‘Game of Thrones’ director Alex Graves on filming Joffrey’s wedding

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Senior Television Writer
04.14.14

HBO

Alex Graves is one of television's best directors, having jumped from “The West Wing” to be a sought-after director of pilots like “Fringe” and “Terra Nova.” Last year, he joined the “Game of Thrones” directing rotation and made an immediate impression with his debut episodes, “And Now His Watch Is Ended” (which concludes with Daenerys leading a slave uprising in Astapor) and “Kissed by Fire” (which features Jaime's intimate confession to Brienne in the bathhouse).

He returned to the series with last night's “The Lion and the Rose” (I reviewed it here), which features perhaps the longest single scene in the show's history as well as one of its most pivotal story points. Spoilers for that, and then a long discussion with Graves about what went into directing both this episode and “Game of Thrones” in general, coming up just as soon as we give all the leftover food to the dogs…

So, as you know if you watched last night's episode, the entire second half of “The Lion and the Rose” was taken up with the wedding reception for the sadistic King Joffrey (Jack Gleeson) and Margaery Tyrell (Natalie Dormer), which featured a large chunk of the show's cast interacting, having fun, making threats and then eventually becoming uncomfortable with Joffrey's taunting of his uncle Tyrion (Peter Dinklage), then stunned when Joffrey keels over from death by poison. Here's me and Graves to talk it out.

The second half of this episode is essentially one long scene, albeit with all these little vignettes between different subsets of characters. What was your reaction to getting this assignment, and how did you want to approach that, given that this is a show that's usually very piecemeal? 

Alex Graves: I knew I was going to do it when I got the outline, and I knew I was going to do it about a month before I officially started a full prep. And yet when I got the script, I had no idea it would wind up being a 32-page scene. Obviously, I was thrilled and completely intimidated to be handling his death, and also Jack's exit – just because Jack is such a beloved person on the show that, as was the case with the Red Wedding, you need to be sure you pull off everything on camera and off. We started planning, and we had to plan the entire wedding ceremony in the Sept of Baelor, the entire wedding reception with hundreds of people. The set direction and production design, the whole production knocked it out of the park; they're some of the most talented people I've ever worked with. And then you have in 32 pages, 18 scenes that are all part of one scene, that I basically was just ripping off Robert Altman and moving from vignette to vignette to vignette. Because you're never really sure why you're greeting everybody. The show tends to be so focused, and yet I knew I had to take these slow-building vignettes and build up a sense that something's wrong, and there's a suspense to it. So you assume that when Joffrey starts to humiliate Tyrion, it's what I've been building towards. And I wanted to gear it towards “something is going to happen to Oberyn Martell, Sansa or Tyrion,” and misdirect the audience.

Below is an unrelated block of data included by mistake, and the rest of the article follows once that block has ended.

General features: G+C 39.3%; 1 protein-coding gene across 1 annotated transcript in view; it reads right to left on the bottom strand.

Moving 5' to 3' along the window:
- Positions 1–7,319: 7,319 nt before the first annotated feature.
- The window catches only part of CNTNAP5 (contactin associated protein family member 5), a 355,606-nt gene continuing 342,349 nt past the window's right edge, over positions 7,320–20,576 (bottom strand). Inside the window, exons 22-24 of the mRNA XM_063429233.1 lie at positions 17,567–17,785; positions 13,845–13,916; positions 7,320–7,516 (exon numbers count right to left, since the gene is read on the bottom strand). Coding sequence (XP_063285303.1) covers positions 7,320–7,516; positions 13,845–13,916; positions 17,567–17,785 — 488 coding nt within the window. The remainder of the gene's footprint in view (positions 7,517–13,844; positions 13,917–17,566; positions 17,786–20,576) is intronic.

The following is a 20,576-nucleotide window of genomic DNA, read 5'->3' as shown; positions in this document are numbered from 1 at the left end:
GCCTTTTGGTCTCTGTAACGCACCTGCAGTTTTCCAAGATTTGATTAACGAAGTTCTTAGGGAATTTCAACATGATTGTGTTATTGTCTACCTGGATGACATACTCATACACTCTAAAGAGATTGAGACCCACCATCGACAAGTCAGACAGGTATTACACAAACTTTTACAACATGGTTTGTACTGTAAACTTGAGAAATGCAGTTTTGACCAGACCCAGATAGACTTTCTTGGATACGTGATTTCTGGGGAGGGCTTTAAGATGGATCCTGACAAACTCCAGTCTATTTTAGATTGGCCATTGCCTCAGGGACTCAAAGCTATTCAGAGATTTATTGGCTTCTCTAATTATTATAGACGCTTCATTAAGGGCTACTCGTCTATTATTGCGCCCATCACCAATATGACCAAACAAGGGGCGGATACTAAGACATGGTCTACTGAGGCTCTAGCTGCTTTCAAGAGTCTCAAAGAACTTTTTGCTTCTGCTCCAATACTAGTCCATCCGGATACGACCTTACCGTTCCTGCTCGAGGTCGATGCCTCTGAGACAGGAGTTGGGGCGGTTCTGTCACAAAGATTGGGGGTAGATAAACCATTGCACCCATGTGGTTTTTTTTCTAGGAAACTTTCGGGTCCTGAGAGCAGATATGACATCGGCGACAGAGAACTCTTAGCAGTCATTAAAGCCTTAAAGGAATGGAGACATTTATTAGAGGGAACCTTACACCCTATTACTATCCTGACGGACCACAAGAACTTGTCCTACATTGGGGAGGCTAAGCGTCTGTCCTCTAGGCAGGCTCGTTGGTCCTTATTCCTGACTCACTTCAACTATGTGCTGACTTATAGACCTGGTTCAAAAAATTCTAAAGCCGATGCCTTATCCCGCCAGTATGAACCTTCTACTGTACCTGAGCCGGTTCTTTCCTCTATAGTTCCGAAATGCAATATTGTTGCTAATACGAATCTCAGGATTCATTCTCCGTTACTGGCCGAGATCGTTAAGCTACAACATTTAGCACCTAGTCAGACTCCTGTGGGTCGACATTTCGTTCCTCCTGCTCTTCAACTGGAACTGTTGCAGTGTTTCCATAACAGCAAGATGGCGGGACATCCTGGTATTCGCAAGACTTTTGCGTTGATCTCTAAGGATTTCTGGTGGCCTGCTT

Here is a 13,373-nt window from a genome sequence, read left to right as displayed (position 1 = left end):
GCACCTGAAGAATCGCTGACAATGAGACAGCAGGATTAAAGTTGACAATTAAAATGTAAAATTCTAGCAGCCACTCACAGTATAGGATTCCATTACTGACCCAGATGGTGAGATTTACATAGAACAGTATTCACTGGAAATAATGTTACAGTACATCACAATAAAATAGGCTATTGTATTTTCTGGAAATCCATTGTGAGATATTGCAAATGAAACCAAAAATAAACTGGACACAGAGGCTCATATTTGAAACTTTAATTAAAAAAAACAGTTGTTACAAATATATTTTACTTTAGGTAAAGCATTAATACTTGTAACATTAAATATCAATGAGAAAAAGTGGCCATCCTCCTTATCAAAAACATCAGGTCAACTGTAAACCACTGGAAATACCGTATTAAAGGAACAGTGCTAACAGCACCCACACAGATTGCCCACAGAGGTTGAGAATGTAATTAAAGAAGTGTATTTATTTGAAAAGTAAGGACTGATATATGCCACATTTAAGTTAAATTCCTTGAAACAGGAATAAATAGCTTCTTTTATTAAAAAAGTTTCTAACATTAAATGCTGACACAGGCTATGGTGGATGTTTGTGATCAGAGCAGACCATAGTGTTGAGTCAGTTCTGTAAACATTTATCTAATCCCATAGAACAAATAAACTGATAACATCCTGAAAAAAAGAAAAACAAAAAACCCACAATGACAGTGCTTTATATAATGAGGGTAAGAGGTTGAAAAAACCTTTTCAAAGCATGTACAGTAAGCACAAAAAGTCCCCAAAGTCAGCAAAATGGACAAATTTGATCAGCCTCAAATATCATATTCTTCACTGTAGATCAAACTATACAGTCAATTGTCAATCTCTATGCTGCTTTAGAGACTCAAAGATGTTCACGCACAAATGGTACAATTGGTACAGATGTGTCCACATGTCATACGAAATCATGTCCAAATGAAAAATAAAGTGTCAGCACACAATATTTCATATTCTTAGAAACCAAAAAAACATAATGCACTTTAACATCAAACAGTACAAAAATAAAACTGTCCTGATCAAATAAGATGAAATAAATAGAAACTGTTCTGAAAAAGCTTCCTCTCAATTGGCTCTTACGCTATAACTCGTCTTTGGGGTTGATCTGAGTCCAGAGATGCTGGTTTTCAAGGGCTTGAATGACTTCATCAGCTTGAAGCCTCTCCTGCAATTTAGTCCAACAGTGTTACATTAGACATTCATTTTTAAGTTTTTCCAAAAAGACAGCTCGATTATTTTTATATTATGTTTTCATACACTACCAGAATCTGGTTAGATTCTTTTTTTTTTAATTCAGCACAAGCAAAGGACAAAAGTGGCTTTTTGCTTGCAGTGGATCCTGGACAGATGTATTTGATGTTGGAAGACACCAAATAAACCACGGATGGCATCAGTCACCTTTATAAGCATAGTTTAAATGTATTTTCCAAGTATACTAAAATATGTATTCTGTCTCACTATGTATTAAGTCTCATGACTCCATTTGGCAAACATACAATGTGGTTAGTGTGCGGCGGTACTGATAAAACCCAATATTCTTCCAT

Is it easier or harder to do a sequence like this as opposed to an episode where you're in one location for five minutes, the next for 10, and on and on?

Alex Graves: You don't compare it to other things, because you're just reading the text in terms of what should this be. For me, I'm always trying to visualize what I experienced the first time I read it, emotionally. Where you go, “Oh, wow, Cersei and Brienne, that's fantastic.” And, “What the hell? It's a dwarf show!” And the shock of it. I was always trying to hold onto that first experience.

You mentioned Cersei and Brienne, and when I interviewed Dan and Dave before the season, they said one of the things they liked about the sequence was that it allowed them to put together characters like those two who had never met before, and you had actors who hadn't worked together before, and in some cases may not have met. What was it like on the set, all these new pairings?